The Corner

Confirmation Wars at CMS


The New York Times has an editorial today called “A Vacancy That Needs to Be Filled,” which blames Republicans for the departure of Don Berwick from the Centers for Medicare and Medicaid Services. According to the Times, “Senate Republicans need to put aside their rancor and obstructionism and confirm [Marilyn] Tavenner” to replace Berwick at CMS. This editorial is misguided on several fronts. While it is true that Republicans have criticized Berwick’s past statements and at least 42 of them still oppose his nomination, the primary fault for not getting him confirmed lies with the Obama administration and not the Republicans.

From the very beginning, the Obama administration mishandled Berwick’s confirmation process. First, the administration delayed for 18 months before naming him for CMS, waiting until after the passage of the Obama health bill to put his name forward. This delay stemmed from administration concerns about the various controversial statements Berwick had made over the years, statements that Avik Roy lays out in his NRO piece on the subject.

In addition, the 18-month delay meant that the Obama administration missed the window in which they had a 60-vote Senate majority that could have confirmed him. Furthermore, the Senate had not even scheduled a hearing on Berwick before the Obama administration recess-appointed him, irking the Democratic chairman of the Finance Committee, Max Baucus. At that time, Berwick had not even completed all of the necessary paperwork for Senate confirmation, and a Senate source has informed me that he still has not completed all of his paperwork. Regardless, once the Obama administration recess-appointed Berwick without a hearing, Berwick’s chances of ever getting confirmed plummeted.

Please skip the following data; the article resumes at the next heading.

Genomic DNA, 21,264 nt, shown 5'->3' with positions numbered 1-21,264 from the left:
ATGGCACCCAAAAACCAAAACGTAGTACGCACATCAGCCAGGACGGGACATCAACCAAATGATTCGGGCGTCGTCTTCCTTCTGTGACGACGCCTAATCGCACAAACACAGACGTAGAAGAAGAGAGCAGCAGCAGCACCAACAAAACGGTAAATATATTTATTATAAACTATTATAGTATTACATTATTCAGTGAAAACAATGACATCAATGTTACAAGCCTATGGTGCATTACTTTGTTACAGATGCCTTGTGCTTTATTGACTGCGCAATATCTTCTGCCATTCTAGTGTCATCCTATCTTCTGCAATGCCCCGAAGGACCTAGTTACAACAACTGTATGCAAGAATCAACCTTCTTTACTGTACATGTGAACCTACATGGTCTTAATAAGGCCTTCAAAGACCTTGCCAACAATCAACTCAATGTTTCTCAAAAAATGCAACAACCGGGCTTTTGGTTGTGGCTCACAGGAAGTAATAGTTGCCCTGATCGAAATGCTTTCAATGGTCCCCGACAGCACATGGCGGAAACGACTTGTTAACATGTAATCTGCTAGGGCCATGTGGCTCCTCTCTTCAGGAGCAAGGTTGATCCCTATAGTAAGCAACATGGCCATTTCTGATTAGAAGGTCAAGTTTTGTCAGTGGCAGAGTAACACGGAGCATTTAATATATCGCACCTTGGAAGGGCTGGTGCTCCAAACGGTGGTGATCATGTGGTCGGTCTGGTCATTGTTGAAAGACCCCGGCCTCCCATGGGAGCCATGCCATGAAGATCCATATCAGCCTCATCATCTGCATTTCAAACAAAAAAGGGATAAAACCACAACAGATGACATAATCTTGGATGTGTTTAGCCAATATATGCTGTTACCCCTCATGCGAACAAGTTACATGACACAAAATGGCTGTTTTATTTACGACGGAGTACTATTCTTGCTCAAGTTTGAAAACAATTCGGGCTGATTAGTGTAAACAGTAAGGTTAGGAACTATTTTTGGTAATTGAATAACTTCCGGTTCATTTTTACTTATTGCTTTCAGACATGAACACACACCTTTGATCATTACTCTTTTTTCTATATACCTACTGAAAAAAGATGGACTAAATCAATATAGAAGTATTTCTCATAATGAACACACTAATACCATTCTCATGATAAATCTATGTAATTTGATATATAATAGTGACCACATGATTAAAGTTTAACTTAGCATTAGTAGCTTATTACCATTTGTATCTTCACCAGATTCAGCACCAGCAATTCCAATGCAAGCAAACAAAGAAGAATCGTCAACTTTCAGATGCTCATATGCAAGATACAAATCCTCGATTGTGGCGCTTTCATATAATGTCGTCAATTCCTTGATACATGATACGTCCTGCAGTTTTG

As for Tavenner, I’m generally pro-confirmation for qualified and ethical people, even if I disagree with them ideologically. That said, it is the process that helps answer the questions about qualifications and ethics, so it is premature to be demanding her rapid confirmation, especially since Berwick has not even left CMS yet. Furthermore, according to my Senate source, the Senate has not formally been notified of her nomination, and the Finance Committee has yet to receive her paperwork, let alone give her a public hearing (or even schedule said hearing). Tavenner should at least begin the process before the Times starts demanding her confirmation. 

Finally, it is curious that the Times did not express this kind of urgency regarding the confirmation of the CMS director when the eminently qualified Kerry Weems sought and failed to obtain confirmation from the Democratic Senate during the latter years of the Bush administration. It is indeed a problem that CMS remains without a confirmed director since 2006, but it is inaccurate to lay the entire blame for the gamesmanship over this position on the GOP.


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